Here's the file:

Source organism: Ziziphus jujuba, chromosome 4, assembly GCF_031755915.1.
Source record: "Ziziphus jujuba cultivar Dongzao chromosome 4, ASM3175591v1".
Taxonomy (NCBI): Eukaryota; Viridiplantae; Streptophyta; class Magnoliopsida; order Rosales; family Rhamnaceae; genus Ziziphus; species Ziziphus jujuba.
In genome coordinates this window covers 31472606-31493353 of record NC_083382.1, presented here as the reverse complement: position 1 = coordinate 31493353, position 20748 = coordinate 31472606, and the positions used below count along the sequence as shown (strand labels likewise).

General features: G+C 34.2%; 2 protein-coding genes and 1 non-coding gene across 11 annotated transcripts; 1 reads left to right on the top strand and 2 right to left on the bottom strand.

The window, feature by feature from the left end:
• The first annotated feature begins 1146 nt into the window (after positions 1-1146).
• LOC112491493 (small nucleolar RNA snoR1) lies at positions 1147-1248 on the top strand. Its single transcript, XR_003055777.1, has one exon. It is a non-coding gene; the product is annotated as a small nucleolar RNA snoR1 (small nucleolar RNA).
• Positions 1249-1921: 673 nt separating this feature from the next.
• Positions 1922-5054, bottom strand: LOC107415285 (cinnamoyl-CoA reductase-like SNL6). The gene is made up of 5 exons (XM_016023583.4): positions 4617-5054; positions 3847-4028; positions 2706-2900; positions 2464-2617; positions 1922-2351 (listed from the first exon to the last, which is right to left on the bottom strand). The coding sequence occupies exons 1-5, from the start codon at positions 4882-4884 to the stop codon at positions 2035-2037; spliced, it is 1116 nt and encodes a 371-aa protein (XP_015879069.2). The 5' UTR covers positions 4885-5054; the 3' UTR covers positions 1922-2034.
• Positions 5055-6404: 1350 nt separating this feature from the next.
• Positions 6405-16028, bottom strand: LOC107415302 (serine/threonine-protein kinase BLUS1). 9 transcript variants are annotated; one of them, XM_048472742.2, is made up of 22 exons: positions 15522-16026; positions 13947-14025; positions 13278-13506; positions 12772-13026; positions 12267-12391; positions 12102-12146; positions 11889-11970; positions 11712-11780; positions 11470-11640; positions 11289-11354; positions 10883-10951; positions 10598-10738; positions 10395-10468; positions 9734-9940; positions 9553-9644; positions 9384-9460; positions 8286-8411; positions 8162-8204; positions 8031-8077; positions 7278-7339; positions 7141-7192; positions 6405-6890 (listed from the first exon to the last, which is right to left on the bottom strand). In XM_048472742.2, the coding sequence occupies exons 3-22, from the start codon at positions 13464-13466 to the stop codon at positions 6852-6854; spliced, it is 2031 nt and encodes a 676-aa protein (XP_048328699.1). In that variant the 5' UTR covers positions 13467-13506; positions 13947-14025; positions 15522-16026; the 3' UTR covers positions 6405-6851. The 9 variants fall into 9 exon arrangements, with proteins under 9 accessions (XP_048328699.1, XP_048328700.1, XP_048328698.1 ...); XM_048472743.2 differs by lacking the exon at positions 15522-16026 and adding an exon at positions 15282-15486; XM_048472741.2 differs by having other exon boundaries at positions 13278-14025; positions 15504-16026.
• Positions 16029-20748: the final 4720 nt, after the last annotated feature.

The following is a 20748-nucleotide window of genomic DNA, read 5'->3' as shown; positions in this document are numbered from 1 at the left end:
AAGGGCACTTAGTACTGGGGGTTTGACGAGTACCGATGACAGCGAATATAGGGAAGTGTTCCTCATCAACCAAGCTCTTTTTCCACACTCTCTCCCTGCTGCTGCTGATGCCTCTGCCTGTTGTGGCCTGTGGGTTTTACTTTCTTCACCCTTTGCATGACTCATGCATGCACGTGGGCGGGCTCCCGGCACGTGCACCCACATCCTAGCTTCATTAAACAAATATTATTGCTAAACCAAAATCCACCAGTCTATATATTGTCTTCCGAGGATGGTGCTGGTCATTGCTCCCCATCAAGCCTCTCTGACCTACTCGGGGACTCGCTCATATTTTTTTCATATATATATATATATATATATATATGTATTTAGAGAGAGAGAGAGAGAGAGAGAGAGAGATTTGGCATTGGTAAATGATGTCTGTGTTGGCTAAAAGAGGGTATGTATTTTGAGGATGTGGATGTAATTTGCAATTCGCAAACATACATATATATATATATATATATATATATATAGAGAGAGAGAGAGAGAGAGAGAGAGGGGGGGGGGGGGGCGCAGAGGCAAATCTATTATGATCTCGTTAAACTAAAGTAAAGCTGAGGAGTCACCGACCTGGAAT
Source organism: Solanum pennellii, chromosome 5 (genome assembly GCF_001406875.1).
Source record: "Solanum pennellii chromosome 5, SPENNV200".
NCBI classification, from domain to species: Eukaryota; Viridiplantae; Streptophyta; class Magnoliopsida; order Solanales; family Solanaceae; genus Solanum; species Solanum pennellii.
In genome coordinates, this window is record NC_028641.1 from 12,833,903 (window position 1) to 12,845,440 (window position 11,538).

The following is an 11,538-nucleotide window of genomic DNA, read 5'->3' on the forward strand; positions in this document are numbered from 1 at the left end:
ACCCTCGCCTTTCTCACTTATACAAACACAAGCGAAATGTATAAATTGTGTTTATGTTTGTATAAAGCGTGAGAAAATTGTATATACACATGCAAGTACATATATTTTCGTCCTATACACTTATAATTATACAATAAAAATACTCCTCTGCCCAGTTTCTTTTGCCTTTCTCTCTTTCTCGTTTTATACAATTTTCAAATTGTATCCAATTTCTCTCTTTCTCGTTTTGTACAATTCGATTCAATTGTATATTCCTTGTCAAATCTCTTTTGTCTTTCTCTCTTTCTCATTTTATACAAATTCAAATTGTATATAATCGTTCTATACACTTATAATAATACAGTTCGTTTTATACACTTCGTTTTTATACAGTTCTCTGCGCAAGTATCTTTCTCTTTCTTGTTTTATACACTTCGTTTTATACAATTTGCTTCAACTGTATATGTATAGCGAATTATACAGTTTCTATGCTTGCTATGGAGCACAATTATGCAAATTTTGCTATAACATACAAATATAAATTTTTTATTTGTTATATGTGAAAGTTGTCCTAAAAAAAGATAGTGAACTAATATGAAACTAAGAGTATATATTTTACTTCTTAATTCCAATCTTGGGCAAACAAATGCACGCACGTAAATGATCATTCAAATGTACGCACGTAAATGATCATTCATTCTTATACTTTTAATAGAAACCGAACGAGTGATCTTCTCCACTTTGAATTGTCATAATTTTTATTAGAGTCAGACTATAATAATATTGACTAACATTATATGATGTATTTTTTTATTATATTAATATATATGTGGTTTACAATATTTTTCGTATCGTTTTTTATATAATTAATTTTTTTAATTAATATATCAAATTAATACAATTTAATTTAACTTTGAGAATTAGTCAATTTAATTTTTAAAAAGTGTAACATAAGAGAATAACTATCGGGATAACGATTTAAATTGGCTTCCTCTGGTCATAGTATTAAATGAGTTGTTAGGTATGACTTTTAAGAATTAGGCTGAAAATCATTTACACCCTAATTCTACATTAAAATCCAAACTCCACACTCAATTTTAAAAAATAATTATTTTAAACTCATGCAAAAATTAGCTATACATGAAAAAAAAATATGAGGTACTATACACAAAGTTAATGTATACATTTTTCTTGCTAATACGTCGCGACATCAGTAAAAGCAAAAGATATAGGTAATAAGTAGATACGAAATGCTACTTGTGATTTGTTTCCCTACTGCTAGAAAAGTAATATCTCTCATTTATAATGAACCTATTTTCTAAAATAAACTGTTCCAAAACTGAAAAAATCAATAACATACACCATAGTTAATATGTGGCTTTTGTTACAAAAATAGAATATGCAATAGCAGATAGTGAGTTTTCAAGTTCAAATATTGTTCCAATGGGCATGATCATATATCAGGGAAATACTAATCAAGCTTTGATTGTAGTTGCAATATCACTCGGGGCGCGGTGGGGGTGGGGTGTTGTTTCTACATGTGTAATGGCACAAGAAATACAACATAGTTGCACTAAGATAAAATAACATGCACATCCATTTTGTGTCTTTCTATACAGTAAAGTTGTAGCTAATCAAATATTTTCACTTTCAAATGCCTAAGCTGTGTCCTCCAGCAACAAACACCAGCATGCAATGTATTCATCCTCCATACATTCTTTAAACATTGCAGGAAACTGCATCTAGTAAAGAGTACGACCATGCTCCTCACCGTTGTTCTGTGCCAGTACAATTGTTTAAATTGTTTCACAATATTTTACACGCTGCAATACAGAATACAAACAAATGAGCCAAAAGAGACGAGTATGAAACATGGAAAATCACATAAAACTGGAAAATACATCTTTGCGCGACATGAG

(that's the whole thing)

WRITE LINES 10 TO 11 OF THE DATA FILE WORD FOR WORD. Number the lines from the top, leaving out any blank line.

• Positions 1922-5054, bottom strand: LOC107415285 (cinnamoyl-CoA reductase-like SNL6). The gene is made up of 5 exons (XM_016023583.4): positions 4617-5054; positions 3847-4028; positions 2706-2900; positions 2464-2617; positions 1922-2351 (listed from the first exon to the last, which is right to left on the bottom strand). The coding sequence occupies exons 1-5, from the start codon at positions 4882-4884 to the stop codon at positions 2035-2037; spliced, it is 1116 nt and encodes a 371-aa protein (XP_015879069.2). The 5' UTR covers positions 4885-5054; the 3' UTR covers positions 1922-2034.
• Positions 5055-6404: 1350 nt separating this feature from the next.